Nearing the end of October, an annoying spot appeared on photos taken with my Canon SX110 IS. The spot was too big to edit out of most photos. I tried cleaning the lens. That wasn't the problem.
At first the spot was up near the top of the photo and I could work around it with judicious planning and cropping. The spot drifted down over the days toward the lower middle of the frame. Cropping and editing EACH AND EVERY photo was not a plan.
I'd had a similar problem with my previous Canon, ending up with multiple spots to deal with, and eventually bought this one not that long ago. Trading in a 4x for a 10x made the upgrade easier to justify. But now this camera had a spot as well ... so I went looking for a solution.
The online help at Canon did not deal with dark spots on photos. No solutions given. White spots, yes. Dark spots and blurs, no. So I searched online and found some who claimed the problem was with dust specks inside the camera. The one solution I found for do-it-yourself dust removal seemed hair-raisingly difficult.
I sent a note to Canon support:
Every photo I've taken for the last several weeks has a spot in the lower middle of the frame. The spot is large enough that retouching is difficult although I can crop the spot out of some photos. The problem appears to be a dust speck (or specks) within the camera body. What can I do to clean the dust out of the camera?
First back from them within three minutes was an auto-response: we got your msg
The following day:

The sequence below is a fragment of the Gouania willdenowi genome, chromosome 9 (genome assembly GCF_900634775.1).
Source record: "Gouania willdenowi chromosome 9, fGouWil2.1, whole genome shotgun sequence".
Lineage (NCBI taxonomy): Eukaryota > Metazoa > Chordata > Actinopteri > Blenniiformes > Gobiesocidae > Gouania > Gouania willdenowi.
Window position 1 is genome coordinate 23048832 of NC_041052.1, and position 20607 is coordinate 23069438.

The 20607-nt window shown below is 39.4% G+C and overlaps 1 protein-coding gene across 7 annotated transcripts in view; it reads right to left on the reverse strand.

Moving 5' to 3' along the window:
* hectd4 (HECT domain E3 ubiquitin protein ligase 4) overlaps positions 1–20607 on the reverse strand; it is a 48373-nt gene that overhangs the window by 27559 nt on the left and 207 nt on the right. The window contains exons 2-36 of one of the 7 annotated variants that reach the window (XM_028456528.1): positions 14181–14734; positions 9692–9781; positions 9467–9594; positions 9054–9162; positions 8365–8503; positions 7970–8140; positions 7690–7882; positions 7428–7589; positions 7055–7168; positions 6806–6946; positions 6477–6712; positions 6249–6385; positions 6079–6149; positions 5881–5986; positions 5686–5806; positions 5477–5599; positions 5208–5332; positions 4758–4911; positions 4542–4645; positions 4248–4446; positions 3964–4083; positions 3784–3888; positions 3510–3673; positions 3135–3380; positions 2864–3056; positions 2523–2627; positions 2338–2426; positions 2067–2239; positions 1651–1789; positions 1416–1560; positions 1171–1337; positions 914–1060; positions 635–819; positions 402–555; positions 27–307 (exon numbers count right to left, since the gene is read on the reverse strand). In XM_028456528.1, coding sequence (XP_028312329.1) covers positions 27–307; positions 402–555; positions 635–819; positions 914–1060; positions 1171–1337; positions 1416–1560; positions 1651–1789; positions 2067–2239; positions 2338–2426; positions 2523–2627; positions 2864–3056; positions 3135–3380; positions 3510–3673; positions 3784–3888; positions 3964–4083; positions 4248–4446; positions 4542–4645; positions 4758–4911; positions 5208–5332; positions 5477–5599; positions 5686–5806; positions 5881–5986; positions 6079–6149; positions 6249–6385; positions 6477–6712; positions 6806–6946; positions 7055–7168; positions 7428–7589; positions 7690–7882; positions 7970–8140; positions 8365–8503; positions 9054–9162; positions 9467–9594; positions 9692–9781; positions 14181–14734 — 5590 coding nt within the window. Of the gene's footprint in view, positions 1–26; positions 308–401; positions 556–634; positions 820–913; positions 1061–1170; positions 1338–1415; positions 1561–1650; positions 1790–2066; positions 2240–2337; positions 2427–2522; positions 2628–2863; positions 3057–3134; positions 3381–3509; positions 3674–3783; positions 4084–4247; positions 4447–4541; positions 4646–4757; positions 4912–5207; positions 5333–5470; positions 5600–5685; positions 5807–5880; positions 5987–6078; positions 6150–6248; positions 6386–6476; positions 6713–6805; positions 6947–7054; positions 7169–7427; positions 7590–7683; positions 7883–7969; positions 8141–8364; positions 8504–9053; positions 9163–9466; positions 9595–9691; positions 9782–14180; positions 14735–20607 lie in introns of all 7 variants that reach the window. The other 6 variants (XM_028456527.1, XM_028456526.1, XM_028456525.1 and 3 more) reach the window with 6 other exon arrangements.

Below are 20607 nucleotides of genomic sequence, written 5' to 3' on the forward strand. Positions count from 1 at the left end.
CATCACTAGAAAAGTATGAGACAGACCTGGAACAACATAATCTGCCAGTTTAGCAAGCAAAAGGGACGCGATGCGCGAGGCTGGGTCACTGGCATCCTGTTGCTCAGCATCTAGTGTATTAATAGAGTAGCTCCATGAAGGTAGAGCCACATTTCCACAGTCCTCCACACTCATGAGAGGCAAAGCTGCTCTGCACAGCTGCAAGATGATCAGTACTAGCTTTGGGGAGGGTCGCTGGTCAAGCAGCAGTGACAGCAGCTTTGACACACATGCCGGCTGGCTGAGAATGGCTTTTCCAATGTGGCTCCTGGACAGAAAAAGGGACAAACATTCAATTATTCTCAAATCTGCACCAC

Thank you for contacting Canon product support. We are sincerely sorry
to hear you are experiencing an issue with dust in your PowerShot SX110
IS. Please accept our apologies regarding this matter. We value you as
a Canon customer and appreciate the opportunity to assist you.
Please mail your digital camera to the Factory Service Center shown
below. When shipping your camera, please be sure to remove the memory
card and batteries. You are not required to send any accessories or
manuals when shipping the camera. Be sure to include your name, street
address (no P.O. boxes, please), telephone number, and a letter
describing the issue with the product. Since it has been less than one
year since the camera was purchased, we ask that you also include proof
of warranty in the form of a copy of your sales receipt.
OK. Fine. So I packaged up the camera, made a copy of the receipt, mailed it off (as suggested) via USPS priority mail. They had suggested that or some other method that tracks packages.
I sat back to wait.
In the mean time, I received two requests from Canon to fill out a survey to see how they were doing. I decided to wait until I saw whether they fixed the camera. ...
30 November: a note from Canon that my camera had arrived there and yes, indeed, it looked like a problem they could fix. However, " Please note that in the unlikely event that any additional internal damage is found due to liquid/water, sand, corrosion, battery leakage or impact (such as dropping the unit), a revised estimate will be sent for your authorization, since these conditions are specifically excluded from warranty coverage."
02 December: a note from Canon saying they'd shipped my camera back to me.
03 December: I signed for it at the door and took a couple of test shots.
I went back to take the Canon survey that they'd sent earlier and the survey window had expired. [sad face here]
So, instead, I am writing this paean to Canon service. Thank you for fixing my camera so promptly. I felt naked without it with me as I walked around. I appreciate your efforts.
p.s. I wish you'd make some note on your site that black specks in photos could be caused by dust inside the camera that you will fix under warranty. If I'd known that, I would've sent my previous camera back to you for service, but now it's too late and the camera, which I bought a little over two years ago, is out of warranty. Alas. [sad face here] Cost to have a camera repairman take the dust out is probably more than the value of the camera. Instead his nibs will use his fine motorskills to see what he can do -- the worst he can do is make the camera unusable, which it already is.